Sunday, July 16, 2006

Must we eschew power to avoid corruption?

If power corrupts, and absolute power corrupts absolutely, to avoid corruption should one avoid acquiring and exercising power?

That's the question on my mind in Llano, TX this morning as I sat by the Colorado River reading the July 10 & 17 issue of The New Yorker. (Kathy and I drove out for the day yesterday and spent the night at the historic Dabbs Hotel.) I was struck how, to me anyway, that theme cropped up in two very different articles - a review of the movie The Devil Wears Prada by David Denby, and a review of several foreign policy-related books by George Packer.

As I mentioned in my own brief review, The Devil Wears Prada didn't quite tie up all its loose ends, and I think Denby identified one of the most important and dissatisfyingly trite aspects of the film's outcome in his closing paragraph:
It presents the heroine's career options as a simple choice between power and honor. It's the same choice that "Wall Street" offered Charlie Sheen's fledgling financier twenty years ago - either become vicious Gordon Gekko or hold on to your soul. "Working Girl" proposed that you can join the establishment without turning into a beast, but someday I'd like to see a film suggesting that you can be the boss without giving up your intellectual ideals, and that the alternative - rejecting power - has its corruptions, too.
That last sentence especially hit home for me as a political activist. Lately I've once again run up against the frustratingly common, counterproductive notion that rejecting power is somehow especially noble - typically touted by folks whose political organizing philosophies are rooted in reform movements from the 60s and 70s.

Quite a few lefty organizers hold that basically all leadership is bad - at least unless it comes from some "authentic" oppressed person. I can't tell you how often I've heard progressive activists tell me the goal of political organizations should be to operate like some leaderless collective, where ideas and strategies bubble up from the "affected community," which they consider synonymous with the "grass roots." Organizers may be needed "at first," one frequently hears, but their goal should be to make themselves unnecessary.

So someone please, tell me: What social problems in the world have been resolved to the point that those committed to seeking solutions can say they've worked themselves out of a job? Racism and the aftermath of slavery? The War on Poverty? The War on Drugs? The African AIDS crisis? When do we get to stop, or instead wouldn't it be wiser to commit to the long haul? And wouldn't those who ARE in it for the long haul over time develop knowledge, experience and connections that would make them more effective leaders than someone without that background?

In fact, doesn't it do a disservice to a political movement to deprive it of experienced leadership? Aren't we harming outcomes for the so-called "affected community" when political movements reject the concept of leadership? (I actually think the politically correct phrase "affected community" is a poorly chosen term - we're all affected by these social crises, to varying degrees, or else it's easy to blow them off as somebody else's problem.)

In a surprisingly large number of instances this rebellion on the left against leaders has led to a rebellion even against the notion of political movements identifying concrete goals. After all, setting a goal implies leadership, and a rejection of other possible goals someone else might prefer. In this mindset, "organizing" is an end to itself, not a means to changing harmful laws - at most it's useful to mounting opposition to bad policies, but a terrible model for promoting a pro-active agenda.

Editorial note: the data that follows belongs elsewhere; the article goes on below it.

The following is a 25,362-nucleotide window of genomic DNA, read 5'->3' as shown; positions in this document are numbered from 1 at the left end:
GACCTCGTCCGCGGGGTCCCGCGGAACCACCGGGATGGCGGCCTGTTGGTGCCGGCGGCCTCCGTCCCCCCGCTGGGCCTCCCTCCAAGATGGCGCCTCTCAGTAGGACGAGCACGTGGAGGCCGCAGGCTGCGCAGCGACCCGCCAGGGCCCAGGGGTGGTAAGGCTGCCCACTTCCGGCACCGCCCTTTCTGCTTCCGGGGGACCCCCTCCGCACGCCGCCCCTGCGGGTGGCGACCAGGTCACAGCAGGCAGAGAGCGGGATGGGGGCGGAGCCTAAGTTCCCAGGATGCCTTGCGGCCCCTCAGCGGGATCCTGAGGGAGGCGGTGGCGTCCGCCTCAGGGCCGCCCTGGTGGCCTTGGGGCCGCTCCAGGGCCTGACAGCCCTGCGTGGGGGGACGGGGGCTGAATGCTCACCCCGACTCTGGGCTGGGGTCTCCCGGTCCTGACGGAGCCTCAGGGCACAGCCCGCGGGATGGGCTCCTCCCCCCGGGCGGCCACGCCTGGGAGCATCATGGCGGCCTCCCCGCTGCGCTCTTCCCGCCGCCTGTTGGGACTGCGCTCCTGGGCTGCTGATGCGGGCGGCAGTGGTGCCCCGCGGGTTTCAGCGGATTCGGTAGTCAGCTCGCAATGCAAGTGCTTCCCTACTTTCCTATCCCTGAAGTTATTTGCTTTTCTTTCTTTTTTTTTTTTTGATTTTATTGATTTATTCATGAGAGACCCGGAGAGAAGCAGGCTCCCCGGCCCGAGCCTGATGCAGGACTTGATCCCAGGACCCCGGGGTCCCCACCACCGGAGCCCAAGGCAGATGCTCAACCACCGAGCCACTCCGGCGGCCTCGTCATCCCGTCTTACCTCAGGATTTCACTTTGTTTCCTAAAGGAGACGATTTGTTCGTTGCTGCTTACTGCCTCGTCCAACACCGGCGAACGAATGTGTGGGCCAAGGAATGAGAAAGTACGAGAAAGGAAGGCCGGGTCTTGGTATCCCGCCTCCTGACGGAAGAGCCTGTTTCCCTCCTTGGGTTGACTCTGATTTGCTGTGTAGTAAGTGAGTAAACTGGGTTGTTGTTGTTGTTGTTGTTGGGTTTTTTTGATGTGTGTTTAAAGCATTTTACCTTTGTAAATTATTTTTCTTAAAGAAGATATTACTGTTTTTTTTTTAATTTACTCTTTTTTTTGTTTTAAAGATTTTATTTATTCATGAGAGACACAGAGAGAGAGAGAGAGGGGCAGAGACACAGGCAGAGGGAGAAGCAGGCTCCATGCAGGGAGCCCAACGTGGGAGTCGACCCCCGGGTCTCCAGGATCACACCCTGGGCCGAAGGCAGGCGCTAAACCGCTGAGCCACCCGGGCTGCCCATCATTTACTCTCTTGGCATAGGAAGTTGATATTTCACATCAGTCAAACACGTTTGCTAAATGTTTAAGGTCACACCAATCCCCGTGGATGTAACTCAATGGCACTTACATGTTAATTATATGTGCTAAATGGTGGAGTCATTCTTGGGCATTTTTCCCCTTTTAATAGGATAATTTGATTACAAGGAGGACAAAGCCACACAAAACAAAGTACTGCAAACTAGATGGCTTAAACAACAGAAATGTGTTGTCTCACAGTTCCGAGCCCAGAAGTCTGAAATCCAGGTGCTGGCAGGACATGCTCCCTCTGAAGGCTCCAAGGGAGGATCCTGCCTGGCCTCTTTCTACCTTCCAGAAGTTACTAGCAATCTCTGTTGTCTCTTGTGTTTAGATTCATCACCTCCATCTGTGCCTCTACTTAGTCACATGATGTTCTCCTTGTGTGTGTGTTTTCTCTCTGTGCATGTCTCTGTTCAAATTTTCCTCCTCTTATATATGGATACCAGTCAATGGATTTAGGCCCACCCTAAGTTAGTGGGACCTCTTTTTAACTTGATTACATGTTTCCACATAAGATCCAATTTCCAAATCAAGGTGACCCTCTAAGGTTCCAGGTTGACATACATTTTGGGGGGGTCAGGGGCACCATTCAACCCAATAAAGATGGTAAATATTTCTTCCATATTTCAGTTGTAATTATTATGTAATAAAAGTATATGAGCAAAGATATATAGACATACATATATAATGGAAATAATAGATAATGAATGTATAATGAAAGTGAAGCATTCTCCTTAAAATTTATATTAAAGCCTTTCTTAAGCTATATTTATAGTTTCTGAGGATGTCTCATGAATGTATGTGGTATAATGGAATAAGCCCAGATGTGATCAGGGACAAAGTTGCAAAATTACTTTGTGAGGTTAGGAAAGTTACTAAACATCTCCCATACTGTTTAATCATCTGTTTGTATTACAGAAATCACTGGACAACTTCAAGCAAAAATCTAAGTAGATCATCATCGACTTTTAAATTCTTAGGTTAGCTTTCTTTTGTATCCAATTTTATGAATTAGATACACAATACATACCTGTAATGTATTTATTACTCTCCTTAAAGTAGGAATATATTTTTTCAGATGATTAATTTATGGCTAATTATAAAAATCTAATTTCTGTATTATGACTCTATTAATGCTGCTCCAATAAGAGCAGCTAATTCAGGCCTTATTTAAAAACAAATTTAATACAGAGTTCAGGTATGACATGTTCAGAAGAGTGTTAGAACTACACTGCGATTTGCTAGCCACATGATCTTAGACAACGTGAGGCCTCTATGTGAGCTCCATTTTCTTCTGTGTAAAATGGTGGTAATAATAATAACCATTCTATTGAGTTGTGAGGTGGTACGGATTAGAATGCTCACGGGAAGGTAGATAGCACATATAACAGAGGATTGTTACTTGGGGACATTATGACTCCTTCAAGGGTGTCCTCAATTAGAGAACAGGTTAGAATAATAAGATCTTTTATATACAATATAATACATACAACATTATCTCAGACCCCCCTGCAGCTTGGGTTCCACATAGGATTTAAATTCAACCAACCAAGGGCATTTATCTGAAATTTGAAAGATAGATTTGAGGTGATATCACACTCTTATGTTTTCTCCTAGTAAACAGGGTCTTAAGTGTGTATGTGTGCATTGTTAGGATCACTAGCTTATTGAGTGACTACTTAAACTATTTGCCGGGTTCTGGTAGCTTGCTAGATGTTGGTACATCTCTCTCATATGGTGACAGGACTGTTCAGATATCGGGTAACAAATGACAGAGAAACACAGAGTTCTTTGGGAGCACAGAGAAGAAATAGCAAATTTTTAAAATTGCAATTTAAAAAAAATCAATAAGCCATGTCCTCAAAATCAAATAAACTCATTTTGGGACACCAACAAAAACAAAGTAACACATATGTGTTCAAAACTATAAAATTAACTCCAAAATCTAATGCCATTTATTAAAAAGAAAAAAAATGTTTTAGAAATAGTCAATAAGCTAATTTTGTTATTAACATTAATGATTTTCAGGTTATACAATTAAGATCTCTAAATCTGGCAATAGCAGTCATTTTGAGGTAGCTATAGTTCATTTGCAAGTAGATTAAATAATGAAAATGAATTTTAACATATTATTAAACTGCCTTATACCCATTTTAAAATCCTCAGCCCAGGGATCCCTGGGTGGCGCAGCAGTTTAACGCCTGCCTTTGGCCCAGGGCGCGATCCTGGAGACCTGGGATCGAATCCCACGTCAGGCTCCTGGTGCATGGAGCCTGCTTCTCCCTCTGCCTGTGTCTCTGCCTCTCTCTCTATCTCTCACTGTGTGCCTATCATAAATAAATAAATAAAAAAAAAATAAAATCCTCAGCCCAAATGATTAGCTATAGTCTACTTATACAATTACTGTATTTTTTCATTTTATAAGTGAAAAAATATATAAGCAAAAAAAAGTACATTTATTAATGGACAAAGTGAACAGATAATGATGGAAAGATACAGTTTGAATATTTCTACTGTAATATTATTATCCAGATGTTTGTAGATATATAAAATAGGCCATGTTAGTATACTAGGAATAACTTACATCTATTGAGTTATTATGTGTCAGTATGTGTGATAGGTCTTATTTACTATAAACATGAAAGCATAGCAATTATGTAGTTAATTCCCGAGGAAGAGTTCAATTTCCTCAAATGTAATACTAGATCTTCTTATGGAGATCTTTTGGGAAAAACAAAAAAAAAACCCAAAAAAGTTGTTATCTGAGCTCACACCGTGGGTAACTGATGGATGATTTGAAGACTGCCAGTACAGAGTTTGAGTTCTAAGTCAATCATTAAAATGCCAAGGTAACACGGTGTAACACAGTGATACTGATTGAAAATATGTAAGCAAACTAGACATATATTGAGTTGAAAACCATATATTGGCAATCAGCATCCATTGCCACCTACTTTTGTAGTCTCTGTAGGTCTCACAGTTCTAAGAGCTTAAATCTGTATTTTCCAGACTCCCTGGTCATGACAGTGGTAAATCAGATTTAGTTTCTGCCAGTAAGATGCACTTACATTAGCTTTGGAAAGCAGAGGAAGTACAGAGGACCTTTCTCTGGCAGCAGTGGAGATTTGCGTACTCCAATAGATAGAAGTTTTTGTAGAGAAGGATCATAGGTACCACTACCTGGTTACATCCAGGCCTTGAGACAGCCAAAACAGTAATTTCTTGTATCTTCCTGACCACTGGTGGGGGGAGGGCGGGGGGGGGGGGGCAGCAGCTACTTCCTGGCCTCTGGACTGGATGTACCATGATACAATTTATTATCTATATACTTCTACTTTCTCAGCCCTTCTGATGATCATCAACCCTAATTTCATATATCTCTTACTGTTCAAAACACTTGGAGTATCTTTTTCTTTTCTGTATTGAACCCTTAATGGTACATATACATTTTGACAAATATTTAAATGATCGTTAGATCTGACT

Forty years ago liberals didn't think that way. When Martin Luther King, Jr. led the March on Washington, they did it to help pass the Voting Rights Act. Today many lefty activists insist that political organizing shouldn't focus on changing laws, but to "empower" the community. "Empower them to do what?" I've asked repeatedly over the years. Most often the answer is basically that the goal is to build self esteem, not to accumulate actual political power, which to complete the circle is considered fundamentally suspect.

The George Packer article contained a similar core theme, but on a topic unrelated to anything as trite as the fashion industry - how to respond to the rise of radical Islamism and the war on terror. Packer critiqued a book by Peter Beinart called "A Fighting Faith" that argues American liberals should develop a strategy to suppress radical Islam that is based on the global-engagement with Communism posited by Cold War liberal anti-Communists like Sidney Hook or John Kennedy.

Packer notes that a weird sort of neo-isolationism has arisen on the American left that's replaced the liberal internationalism of somebody like Kennedy. Much of this obviously is a thirty-year old hangover from the Vietnam War and the result of the baby boomer generation's disillusionment with interventionist liberal anti-Communism of Hook, Kennedy, et. al.. That approach may not be realistic or productive in the 21st Century, Packer notes. After the fall of the Soviet Union, the United States remains the by far the world's pre-eminent military and economic superpower, which puts us in a position of involvement in the world's affairs whether or not we trust our government officials to handle them. Writes Packer: